I learned that not all the trails I had thought were “accessible” were really accessible at all. I learned that there were many different ways to appreciate nature, and not all of them involved putting on a pack and hiking. My world had shrunk to me like a cotton shirt that had accidentally been washed on the hot cycle—now, with the help of friends and parks and ramps and door paddles and elevators, it began to slowly stretch out again. I appreciated the kindness of the people who graded the difficulty of the trails and made some short loops—bugger my old self, so proud at being able to do them all in a morning! My old self was an ass. The one place where there should be plenty of room for everyone—our parks—I was perhaps the most judgemental about sharing in any meaningful way with people less fortunate than I.  There was room at those parks both for people wanting to take a nature walk and for people like me to lap them. The only place that hadn’t had room was my mind.

I’m still learning. I hope not to stop learning any time soon, either. I hope I’m not so arrogant now as to think that I’ve mastered the art of empathizing with others, or that I’ve suddenly solved the problems of accessibility in public nature preserves. I also still find myself thinking that many people in the city need to redefine what they think of as “wilderness” and “hike” yet, too. I’m not quite so far from my old self as I’d like to be! But neither, thanks to chronic illness, am I the same smarmy, scornful girl of five years ago who mocked trails that were less than a mile and had handrails. For that, I am grateful.

Monarchs

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These are from the second week in October. I was so thrilled to find monarchs! Here they migrate south for the winter, and although they do have a flight in October it’s still pretty rare to get a good picture. The unusually warm weather for the first part of fall helped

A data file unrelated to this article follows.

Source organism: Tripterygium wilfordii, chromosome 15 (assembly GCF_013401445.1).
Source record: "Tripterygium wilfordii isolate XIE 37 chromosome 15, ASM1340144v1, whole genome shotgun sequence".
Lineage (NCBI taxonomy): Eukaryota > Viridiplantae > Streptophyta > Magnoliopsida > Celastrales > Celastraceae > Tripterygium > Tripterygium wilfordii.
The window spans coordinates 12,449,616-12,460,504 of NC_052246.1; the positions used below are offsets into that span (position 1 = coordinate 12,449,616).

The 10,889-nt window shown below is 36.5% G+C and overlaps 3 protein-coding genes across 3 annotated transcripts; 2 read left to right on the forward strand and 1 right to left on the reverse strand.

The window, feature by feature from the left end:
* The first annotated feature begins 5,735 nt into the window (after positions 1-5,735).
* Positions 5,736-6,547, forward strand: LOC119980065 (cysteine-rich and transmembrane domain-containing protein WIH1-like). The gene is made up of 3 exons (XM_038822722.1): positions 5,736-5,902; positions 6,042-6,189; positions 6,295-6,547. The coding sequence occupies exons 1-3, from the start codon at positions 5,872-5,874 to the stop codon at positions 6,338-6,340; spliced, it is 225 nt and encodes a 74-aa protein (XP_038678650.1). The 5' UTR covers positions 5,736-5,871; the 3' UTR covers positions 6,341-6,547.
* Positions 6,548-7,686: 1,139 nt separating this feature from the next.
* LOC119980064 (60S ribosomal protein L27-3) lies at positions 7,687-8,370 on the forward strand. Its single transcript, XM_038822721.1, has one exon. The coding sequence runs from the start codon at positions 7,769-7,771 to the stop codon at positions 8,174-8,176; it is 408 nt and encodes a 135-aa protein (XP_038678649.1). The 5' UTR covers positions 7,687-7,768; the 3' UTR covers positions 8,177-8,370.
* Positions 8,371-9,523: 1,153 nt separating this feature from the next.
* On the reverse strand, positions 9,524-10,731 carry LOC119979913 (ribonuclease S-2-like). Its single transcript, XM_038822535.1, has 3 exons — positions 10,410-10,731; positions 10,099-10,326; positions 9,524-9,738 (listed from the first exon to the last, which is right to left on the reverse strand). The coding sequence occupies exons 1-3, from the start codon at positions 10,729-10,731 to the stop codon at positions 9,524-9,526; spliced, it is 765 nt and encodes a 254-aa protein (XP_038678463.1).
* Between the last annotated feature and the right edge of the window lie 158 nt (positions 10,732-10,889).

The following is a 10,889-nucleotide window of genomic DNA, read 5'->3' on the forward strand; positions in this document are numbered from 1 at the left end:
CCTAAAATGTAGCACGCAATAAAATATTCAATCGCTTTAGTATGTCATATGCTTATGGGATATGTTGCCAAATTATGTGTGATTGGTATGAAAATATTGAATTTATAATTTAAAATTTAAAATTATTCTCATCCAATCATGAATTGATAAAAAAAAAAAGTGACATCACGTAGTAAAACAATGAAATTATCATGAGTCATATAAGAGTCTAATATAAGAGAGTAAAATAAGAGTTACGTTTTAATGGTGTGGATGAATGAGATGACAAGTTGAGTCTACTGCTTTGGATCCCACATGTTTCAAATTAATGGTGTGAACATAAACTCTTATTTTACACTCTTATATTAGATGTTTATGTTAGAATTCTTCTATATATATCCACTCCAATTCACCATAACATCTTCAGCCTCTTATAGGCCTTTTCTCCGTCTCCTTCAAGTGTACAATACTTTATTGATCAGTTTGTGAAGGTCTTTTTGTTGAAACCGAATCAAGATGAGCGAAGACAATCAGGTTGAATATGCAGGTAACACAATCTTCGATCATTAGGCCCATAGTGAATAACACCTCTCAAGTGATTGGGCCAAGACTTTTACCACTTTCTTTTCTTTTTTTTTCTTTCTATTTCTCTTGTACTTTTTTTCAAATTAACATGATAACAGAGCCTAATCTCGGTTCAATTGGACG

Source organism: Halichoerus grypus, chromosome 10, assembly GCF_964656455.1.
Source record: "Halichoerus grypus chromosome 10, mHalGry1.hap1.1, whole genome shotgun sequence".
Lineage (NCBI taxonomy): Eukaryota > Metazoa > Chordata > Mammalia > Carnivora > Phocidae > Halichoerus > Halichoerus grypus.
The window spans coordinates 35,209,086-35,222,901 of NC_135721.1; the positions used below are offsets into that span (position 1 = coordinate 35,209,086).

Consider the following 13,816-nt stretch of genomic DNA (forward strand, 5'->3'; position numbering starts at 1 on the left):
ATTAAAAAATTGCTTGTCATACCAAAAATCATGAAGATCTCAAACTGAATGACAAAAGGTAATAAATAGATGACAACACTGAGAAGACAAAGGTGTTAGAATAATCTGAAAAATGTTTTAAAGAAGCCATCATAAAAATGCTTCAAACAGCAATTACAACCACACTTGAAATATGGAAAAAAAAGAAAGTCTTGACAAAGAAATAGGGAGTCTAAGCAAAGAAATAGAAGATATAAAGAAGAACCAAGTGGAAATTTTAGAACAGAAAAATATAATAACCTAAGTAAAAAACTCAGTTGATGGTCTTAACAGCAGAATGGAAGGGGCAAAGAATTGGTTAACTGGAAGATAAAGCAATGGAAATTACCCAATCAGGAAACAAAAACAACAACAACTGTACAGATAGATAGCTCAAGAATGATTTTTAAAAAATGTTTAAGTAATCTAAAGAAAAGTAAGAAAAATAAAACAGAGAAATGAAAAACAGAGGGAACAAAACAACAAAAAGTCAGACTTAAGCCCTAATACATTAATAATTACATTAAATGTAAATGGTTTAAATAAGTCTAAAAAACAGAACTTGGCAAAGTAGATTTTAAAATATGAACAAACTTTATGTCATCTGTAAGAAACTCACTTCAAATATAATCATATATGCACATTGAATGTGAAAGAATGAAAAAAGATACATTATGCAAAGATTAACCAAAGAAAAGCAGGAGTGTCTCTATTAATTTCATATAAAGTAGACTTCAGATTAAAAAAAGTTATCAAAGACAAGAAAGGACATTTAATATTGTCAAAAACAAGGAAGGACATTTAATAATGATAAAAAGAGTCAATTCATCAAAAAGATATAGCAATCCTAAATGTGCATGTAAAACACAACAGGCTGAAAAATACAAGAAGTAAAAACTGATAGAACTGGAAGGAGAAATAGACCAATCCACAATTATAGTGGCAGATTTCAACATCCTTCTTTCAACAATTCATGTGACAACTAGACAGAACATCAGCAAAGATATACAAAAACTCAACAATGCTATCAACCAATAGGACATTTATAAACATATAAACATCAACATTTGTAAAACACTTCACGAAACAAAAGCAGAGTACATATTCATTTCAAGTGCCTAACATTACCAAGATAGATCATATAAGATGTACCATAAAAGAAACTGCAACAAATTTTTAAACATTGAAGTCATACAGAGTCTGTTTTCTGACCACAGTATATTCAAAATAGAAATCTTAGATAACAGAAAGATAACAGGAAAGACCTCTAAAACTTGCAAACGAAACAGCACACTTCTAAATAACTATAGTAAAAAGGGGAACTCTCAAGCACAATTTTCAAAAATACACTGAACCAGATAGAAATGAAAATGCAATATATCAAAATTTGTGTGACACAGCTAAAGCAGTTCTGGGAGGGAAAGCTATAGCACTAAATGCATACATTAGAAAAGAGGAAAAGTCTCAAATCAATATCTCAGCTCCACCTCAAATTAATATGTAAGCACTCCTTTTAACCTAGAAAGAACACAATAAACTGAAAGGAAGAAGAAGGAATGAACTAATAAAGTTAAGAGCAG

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Monarchs live the longest of any butterfly in my area – up to 10 months.

 

 

 

Skippers

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Somehow I ran out of summer. Just like that. The trees are starting to change from deep summer green to the lighter green of early fall, with the first yellows and reds starting to peep through the curtain.

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Thankfully we haven’t had a hard frost yet, so when I grabbed my camera and went for a walk one evening there were still skippers dancing on the flowers. Wonder of wonders, a few even held still long enough for me to snap a few quick photos.

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The conundrum of summer and fall is that the butterflies like it warm, but I have a hard time with heat. When it gets cool enough for me, only the few and the brave are left. Here’s hoping the weather remains at that perfect fall balance for a few more weeks.

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Spicebush Swallowtails

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The spicebush was one of the first butterflies I took a picture of when I started this journey three years ago, and so holds something of a special place in my heart. My  sister, with that clear-eyed insight and hard-edged compassion she’s always had, realized I needed something. (Compassion, you might think, is not hard-edged at all; no, it should be soft and warm. Not so. When properly applied, without pity or condescension, it has the density and force of a cheerfully-thrown brick.)